Digital Raven (digitalraven) wrote,
Digital Raven

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Kick-starting the brain

I've just read Planetary 1-26, in an attempt to kick-start the story-generating engine in my mind.

I don't know what's weirder: reading the stories, or seeing an advert for the four-year-old video game J's playing (that I got on budget about a year ago) which rated it as "eagerly anticipated". All this will be lost in time.

Care and Feeding of your Infomagus
—An underground text discovered in the possessions of Artifex Gallion, assassinated for membership in the Ordo Informatica

We're not born. We're made. The Ordo Informatica offers free aptitude testing in the less well-off areas, giving any kid under the age of 12 who tests positive for multiprocessing aptitude a chance to be an infomagus. Sure, the process is illegal throughout the known worlds, but these kids have parents who want something better for them. If only they knew...

The kids have to be under 12. After that point, the brain can still take most of the modifications, but the kid can't acclimatise to the changes in time. They end up developmentally crippled, suffering constant information overload. It's a bad way to be. First step is invasive brain surgery. Five percent of the kids die, another five suffer brain damage. The surgery adds itek to the sensory cortex, and a drug gland that synthesises an LSD derivative designed to send the brain's pattern-matching subsystem into overdrive.

The next six years consist of more surgery, and a hell of a lot of learning. The kid's senses are enhanced—he can smell and taste the chemical composition of a substance. His eyes see in infrared and ultraviolet with perfect detail up to a mile away. He can hear five times further than a normal person, and discriminate between sounds. He can feel texture to a sub-visible level and knows temperature down to point one of a Kelvin. This, the Chirurgeon-Masters provide. The trainee learns how to process and understand his incredible sensory suite without going mad, and more importantly how to synthesise all the information coming through his senses. He builds a world in his head, populated with every scrap of data he knows. He comes out of it with the full capacity to understand and relate what he can sense. The Chirurgeon-Masters even harden him, preventing sensory overload in any circumstance.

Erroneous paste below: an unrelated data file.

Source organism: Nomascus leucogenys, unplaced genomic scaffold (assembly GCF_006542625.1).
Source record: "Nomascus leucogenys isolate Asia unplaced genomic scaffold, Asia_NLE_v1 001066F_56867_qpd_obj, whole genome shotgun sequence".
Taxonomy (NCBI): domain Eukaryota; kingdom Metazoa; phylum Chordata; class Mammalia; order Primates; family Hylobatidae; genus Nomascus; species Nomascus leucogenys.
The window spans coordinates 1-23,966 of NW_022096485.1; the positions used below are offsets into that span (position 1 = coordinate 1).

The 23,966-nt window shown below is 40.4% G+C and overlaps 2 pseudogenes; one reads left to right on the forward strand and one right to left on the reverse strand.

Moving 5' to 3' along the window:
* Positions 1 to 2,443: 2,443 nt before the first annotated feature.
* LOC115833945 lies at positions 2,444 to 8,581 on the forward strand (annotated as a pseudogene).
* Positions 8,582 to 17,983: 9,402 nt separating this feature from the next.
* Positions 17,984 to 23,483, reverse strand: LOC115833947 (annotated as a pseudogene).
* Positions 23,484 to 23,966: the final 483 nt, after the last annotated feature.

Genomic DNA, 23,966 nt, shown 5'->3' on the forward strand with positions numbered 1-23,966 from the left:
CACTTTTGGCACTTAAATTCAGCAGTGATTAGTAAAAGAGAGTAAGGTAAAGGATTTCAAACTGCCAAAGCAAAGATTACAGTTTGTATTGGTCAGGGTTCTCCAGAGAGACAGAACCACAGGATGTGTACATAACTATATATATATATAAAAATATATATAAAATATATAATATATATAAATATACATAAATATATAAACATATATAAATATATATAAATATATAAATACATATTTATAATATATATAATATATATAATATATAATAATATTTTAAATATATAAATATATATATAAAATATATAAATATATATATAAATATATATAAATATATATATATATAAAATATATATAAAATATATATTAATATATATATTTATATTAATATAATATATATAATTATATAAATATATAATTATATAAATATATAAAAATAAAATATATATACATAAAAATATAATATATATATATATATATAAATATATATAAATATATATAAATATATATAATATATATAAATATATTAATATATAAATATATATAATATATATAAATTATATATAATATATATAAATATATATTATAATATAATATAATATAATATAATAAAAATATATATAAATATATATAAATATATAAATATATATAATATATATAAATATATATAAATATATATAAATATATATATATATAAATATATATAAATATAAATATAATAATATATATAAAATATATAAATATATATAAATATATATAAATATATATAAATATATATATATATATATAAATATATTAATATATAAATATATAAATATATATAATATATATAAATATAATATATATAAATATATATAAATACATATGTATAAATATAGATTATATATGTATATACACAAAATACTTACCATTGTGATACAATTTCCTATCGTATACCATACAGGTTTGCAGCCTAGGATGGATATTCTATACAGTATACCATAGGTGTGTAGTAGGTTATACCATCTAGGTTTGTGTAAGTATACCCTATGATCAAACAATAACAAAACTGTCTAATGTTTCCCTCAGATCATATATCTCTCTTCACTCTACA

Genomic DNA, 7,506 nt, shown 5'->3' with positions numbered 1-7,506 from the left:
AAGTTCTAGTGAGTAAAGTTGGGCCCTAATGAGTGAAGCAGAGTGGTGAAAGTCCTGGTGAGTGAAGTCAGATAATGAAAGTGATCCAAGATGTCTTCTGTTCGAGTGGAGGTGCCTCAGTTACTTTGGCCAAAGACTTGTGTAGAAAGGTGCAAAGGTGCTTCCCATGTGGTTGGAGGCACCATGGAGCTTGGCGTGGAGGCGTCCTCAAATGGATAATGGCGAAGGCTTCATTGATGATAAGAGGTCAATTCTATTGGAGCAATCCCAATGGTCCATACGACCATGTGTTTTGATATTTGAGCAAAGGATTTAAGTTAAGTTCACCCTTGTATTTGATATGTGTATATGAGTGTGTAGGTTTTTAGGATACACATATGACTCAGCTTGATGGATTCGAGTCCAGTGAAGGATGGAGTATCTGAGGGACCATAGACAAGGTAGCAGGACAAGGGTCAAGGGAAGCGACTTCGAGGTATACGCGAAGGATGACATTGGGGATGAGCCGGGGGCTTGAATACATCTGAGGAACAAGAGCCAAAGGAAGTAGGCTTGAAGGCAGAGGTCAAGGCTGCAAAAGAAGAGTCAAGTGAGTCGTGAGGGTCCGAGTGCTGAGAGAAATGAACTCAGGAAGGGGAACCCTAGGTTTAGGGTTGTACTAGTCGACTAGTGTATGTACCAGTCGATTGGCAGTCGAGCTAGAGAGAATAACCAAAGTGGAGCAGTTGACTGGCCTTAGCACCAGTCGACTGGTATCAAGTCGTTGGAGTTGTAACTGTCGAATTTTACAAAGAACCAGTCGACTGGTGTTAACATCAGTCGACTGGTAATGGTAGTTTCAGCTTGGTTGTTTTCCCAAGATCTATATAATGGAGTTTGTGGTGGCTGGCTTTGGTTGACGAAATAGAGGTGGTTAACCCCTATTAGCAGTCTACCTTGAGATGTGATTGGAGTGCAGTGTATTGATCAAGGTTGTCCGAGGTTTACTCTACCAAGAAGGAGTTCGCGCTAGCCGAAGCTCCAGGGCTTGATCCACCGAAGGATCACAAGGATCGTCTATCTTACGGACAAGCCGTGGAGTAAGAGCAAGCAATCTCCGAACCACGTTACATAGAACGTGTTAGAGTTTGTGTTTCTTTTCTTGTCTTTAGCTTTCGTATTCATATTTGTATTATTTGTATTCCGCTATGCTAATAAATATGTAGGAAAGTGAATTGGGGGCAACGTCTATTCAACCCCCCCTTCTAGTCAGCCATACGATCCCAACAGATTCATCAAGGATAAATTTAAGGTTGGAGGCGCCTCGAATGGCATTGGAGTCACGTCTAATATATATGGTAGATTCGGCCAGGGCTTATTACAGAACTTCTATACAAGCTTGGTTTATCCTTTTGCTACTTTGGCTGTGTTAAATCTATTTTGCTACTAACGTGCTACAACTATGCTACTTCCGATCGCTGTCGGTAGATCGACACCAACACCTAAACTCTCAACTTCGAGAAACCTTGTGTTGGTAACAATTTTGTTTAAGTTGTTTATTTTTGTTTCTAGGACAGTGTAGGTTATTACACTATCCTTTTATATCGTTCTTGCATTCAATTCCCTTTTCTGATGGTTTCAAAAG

Only once he has graduated, at the age of sixteen, does he become an Apprentice Infomagus. At that point, he must decide what path he walks. There's a range of extra senses, especially in the radio spectrum. Some have the ability to interrogate and control electronic devices within ten yards with less than a glance. Others can access information though a HiveNet, wherever one is available. Some can record their every experience. Others agregate an infosphere, an ability to find supplemental information on people and things around them. A rare few develop the extrasensory martial arts, an extension of Zen combat that relies on pressure differntials and observed muscular tension to read what an opponent is going to do.

Journeyman Infomagi are explorers, recorders, investigators, and warriors, but not one of them is accepted. Whether we're an embarrasing necessity or just one more kind of scum depends on who among the Hierarchs you talk to. They're fine with ripping off an arm and bolting on an itek replacement with integral claws and a plasma discharger, but messing with the brain? That's the seat of the soul, and something they refuse to touch. It's offensive—they need us, and we make more discoveries in itek than they ever will, but they claim we don't even have souls because we've fucked with our brains. The artificial nerves strung from their itek arms through to their spinal cords aren't enough to make them soulless, of course. There's one big difference—we're made to process information, to find patterns. It's our reason to be. If any one of us knew enough, we could understand and plot holes through any of their machinations. Better for them if we're an ignorant underclass, spat on by everyone who recognises us.

It won't be that way forever. There's one thing the Hierarchs have forgotten: Change is the one natural force in the universe. The only constant pattern is one that always changes. They're stuck in their ways, the Known Worlds locked down tighter than a benclone's nonesixtent arsehole. Their time is coming.
Tags: sciffy, writing

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